At the initiation of PCPS, the target value of PCPS blood flow was set at 3.0 L/min (rotation speed of 3000 rpm), and the FIO2 and total gas flow of the membrane oxygenator were set at 0.6 and 1 L/min, respectively.
And the intravenous continuous infusion of heparin (10,000 IU/day) was started in order to maintain his ACT within the range of 150 to 200 s. After the PCPS blood flow reached to 3.0 L/min, the SvO2 increased to 66% and the total blood flow, which was the sum of PCPS blood flow and his own cardiac output, increased from 3.0 to 5.3 L/min (Table 2).
Subsequently, we performed endomyocardial biopsy (EMB) followed by rapid microscopic examination, which showed the characteristic infiltration of multinucleated giant cells in the myocardium. He was eventually diagnosed with giant cell myocarditis (Fig. 2).
On the next morning, he developed complete atrioventricular block (Fig. 3), subsequent decreased blood pressure from 100/50 to 70/40 mmHg, and increased pulmonary arterial pressure from 35/15 to 60/20 mmHg. In addition, sudden elevation of PaCO2 from 31 to 62.5 mmHg was also observed despite the preservation of both the steady PCPS output and the mechanical ventilation setting (Fig. 4 and Table 2). Hence, we performed transesophageal echocardiography (TEE), which indicated widespread thrombus formations and marked congestion in his left ventricular outlet tract and Valsalva sinus and closure of the aortic valve; however, there is no thrombus in his right ventricle (Fig. 5). Then, we checked ACT, which was 168 s, and performed an additional test for heparin-induced thrombocytopenia (HIT) antibody, which we learned of the negative result later.
We increased the PCPS blood flow up to 3.5 L/min and total gas flow up to 4.0 L/min, which lead to success of CO2 excretion, but his hemodynamic status remained unstable. After that, we started temporary cardiac pacing to treat complete atrioventricular block, which restored his left ventricular contractility, opened the aortic valve, and subsequently washed out the thrombus.
Thereafter, for the purpose of preventing further thrombus formation, anticoagulant therapy was intensified (20,000 IU/day of heparin) to maintain ACT within the range of 200 to 240 s. Ten days after the admission, his ACT was markedly prolonged up to 273 s (Table 2) and he presented with an anisocoria. Therefore, we performed a computed tomography (CT) scan of the brain, which revealed the intracranial hemorrhage. He did not recover from the heart failure and died 16 days after the admission.
Giant cell myocarditis is characterized by infiltration of multinucleated giant cells in the myocardium and distinguished from cardiac sarcoidosis by the absence of non-caseous necrosis. Cardiac sarcoidosis is generally associated with extracardiac lesions and progresses slowly, whereas giant cell myocarditis develops and progresses to heart failure rapidly, which results in poor prognosis [1–3]. An accurate data about the morbidity of giant cell myocarditis has not been shown because the pathological diagnosis of the disease is difficult. However, approximately 100 cases were reported despite the rarity of this myocarditis type . Mechanical circulatory support, such as IABP and/or PCPS as well as inotropes, is required for the treatment of acute giant cell myocarditis because the disease often progresses to fulminant myocarditis. Some reports showed the efficacy of immunosuppressive therapy for giant cell myocarditis, which suggested a relationship between giant cell myocarditis and autoimmune reaction [5–7]. In addition, a multicenter study of immunosuppressive therapy for giant cell myocarditis showed the prolonged median transplant-free survival from 3 to 12.3 months . However, some studies also showed that few patients recovered from heart failure and weaned from mechanical circulatory support [7–9]. The patients of that study eventually required heart transplantation or circulatory support, such as ventricular assist device (VAD) for destination therapy. In Japan, VAD is a practical option for the rescue treatment of chronic giant cell myocarditis because only 40 heart transplantations are performed per year, and the mean waiting period for transplantation is 636 days. We need to transfer the patients to the hospital capable for left VAD (LVAD) surgery, which is limited in Japan, if needed for LVAD placement.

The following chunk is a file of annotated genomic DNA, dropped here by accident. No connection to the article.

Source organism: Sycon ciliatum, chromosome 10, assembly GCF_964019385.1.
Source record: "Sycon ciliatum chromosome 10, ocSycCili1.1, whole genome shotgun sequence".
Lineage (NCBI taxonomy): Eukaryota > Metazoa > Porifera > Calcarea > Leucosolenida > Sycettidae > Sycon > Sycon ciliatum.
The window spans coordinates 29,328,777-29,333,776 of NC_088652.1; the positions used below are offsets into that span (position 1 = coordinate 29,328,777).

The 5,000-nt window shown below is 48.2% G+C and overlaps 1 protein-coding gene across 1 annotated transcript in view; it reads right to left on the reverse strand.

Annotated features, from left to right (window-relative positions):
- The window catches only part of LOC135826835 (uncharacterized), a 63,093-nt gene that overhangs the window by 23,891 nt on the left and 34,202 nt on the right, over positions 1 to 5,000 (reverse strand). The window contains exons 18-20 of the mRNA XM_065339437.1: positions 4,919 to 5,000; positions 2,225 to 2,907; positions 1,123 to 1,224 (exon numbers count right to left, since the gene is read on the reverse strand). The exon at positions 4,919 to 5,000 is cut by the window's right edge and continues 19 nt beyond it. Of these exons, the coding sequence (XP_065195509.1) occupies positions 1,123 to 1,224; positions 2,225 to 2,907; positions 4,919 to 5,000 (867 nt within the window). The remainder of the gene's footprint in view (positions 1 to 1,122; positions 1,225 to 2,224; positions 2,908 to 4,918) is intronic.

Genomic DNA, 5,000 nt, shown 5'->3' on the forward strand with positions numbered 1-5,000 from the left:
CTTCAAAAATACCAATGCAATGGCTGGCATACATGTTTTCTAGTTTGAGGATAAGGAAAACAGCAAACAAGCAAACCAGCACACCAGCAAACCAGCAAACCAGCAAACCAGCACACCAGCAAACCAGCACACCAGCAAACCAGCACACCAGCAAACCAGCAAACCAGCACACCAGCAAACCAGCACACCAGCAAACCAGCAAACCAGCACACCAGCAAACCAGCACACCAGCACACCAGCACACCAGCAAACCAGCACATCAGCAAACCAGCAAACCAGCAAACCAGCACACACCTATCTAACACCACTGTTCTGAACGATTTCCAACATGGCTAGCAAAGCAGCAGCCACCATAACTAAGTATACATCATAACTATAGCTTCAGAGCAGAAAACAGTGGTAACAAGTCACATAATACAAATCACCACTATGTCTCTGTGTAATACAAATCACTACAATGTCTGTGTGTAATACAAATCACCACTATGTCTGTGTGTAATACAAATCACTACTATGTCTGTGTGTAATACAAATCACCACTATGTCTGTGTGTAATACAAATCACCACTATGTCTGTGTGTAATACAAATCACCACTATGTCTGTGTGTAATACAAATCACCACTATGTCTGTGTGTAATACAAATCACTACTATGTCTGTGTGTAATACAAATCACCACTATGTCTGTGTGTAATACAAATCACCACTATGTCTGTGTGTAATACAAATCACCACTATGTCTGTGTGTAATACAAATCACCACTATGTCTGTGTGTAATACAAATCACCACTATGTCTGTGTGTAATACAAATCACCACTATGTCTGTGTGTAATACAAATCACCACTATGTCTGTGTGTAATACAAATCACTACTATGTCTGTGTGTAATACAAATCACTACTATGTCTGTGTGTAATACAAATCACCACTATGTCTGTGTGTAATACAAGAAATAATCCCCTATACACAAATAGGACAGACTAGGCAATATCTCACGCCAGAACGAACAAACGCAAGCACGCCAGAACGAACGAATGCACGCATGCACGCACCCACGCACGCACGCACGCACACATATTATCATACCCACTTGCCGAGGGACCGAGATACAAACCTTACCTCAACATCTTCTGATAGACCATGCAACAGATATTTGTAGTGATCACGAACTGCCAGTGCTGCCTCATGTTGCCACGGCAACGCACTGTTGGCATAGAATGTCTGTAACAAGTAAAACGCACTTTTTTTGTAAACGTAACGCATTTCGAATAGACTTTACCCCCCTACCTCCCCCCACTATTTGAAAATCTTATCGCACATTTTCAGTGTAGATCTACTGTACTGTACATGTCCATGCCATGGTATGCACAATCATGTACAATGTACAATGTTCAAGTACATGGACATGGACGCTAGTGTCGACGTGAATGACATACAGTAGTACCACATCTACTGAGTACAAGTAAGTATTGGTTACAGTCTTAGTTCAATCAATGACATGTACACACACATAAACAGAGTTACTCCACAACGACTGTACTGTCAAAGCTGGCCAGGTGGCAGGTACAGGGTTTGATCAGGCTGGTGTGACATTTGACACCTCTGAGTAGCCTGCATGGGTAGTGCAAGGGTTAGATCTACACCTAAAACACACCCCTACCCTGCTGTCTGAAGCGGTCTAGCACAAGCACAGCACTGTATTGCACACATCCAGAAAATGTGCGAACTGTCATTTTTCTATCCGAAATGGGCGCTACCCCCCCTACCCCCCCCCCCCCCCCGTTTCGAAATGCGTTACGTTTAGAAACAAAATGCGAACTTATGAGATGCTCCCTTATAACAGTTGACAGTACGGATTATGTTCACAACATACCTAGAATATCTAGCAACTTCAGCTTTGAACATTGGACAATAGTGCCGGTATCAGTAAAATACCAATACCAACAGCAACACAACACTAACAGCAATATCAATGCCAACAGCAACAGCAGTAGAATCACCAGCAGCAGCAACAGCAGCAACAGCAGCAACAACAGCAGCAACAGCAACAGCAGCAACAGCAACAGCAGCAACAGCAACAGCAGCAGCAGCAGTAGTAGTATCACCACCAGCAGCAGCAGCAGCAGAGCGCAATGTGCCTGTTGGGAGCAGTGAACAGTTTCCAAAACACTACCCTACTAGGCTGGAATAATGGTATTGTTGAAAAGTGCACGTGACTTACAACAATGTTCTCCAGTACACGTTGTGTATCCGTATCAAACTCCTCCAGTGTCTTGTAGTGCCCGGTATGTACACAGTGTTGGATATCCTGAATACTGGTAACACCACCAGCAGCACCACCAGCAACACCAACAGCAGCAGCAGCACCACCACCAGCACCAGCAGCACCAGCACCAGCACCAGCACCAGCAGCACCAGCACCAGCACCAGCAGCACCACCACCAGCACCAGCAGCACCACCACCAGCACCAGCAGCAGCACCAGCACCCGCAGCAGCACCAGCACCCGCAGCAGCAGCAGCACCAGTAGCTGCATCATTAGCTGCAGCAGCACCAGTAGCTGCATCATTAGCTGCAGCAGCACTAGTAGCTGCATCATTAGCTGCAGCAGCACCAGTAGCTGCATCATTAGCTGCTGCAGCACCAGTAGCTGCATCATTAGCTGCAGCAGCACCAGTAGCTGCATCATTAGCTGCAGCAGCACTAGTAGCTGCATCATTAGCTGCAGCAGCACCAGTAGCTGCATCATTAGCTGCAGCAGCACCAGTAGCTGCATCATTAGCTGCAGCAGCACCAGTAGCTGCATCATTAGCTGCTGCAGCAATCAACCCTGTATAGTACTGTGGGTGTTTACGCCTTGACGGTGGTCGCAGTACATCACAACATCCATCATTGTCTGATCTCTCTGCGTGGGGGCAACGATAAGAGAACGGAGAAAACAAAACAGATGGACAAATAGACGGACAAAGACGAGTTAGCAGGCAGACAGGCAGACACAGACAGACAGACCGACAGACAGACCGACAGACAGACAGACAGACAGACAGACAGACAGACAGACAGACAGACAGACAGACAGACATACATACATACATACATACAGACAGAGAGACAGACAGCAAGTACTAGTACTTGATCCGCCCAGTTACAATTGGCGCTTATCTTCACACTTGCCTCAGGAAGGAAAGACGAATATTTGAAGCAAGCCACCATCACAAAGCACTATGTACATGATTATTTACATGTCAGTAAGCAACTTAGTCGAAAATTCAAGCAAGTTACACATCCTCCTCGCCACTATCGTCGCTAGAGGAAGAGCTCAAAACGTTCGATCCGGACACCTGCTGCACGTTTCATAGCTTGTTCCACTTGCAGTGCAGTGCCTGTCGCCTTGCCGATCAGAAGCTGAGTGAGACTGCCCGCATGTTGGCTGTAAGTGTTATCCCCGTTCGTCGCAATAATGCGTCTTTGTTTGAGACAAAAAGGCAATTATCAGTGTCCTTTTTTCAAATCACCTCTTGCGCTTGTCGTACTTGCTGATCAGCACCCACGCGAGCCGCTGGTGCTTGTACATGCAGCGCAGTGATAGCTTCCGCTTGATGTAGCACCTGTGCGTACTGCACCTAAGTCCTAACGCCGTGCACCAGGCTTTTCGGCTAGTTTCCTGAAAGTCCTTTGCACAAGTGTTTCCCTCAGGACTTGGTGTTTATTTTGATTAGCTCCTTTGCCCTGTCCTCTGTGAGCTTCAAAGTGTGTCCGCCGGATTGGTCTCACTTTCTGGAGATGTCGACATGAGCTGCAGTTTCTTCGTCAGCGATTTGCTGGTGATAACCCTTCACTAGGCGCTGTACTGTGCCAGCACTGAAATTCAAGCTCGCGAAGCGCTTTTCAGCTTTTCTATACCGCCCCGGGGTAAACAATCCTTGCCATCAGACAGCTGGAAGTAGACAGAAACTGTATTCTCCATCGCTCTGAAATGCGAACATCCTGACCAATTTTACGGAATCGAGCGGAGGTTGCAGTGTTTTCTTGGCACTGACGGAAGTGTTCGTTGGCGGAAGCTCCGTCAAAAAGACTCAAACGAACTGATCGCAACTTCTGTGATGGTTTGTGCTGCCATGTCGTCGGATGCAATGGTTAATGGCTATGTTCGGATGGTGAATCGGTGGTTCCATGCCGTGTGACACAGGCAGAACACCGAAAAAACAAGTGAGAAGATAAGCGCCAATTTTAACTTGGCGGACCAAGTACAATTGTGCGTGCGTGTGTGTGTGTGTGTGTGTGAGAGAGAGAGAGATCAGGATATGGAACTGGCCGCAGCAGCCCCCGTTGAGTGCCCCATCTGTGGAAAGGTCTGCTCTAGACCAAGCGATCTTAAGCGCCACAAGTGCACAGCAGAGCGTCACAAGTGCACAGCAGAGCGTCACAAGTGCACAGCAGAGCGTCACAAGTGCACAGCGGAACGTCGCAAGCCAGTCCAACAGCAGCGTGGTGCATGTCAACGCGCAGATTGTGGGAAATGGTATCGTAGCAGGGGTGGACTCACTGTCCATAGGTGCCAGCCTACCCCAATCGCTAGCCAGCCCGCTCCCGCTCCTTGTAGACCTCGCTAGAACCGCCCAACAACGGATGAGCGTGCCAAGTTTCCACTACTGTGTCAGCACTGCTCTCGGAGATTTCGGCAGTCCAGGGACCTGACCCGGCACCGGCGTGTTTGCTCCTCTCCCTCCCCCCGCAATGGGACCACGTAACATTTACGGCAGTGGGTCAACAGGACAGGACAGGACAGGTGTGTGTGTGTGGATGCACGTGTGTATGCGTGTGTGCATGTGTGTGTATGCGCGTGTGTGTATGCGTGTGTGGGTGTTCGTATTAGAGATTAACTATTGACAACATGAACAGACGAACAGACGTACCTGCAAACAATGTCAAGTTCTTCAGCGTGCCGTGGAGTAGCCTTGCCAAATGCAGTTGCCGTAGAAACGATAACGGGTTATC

We could not save this patient because of the disease progression and the complications, including the thrombosis due to the congestion of the left ventricle and intracranial hemorrhage due to the intensive anticoagulant therapy to prevent thrombosis.
Myocarditis alone rarely accompanies ventricular thrombosis unlike dilated cardiomyopathy. Left ventricular distension strongly contributes to intraventricular thrombosis. Therefore, the cornerstone in prevention of intraventricular thrombosis is systemic anticoagulant therapy and prevention of left ventricular distension. In this case, thrombotic tendency was induced by the left ventricular congestion due to decreased left myocardial contractility. Regardless of promoting the left ventricular ejection by inotropic agents and IABP, adequate cardiac output was not obtained, which resulted in the placement of PCPS. However, peripheral PCPS perfused the aortic root retrogradely, which caused the increase of left ventricular afterload, the subsequent distension of the left ventricle, and the further increase of thrombotic tendency and congestion at the left ventricular outlet tract. Approximately 15% of patients with giant cell myocarditis are associated with atrioventricular block [1, 4]. In this case, the complete atrioventricular block induced a critical decrease of the left ventricular ejection, which resulted in the further left ventricle distension, which might trigger the thrombosis (Fig. 6).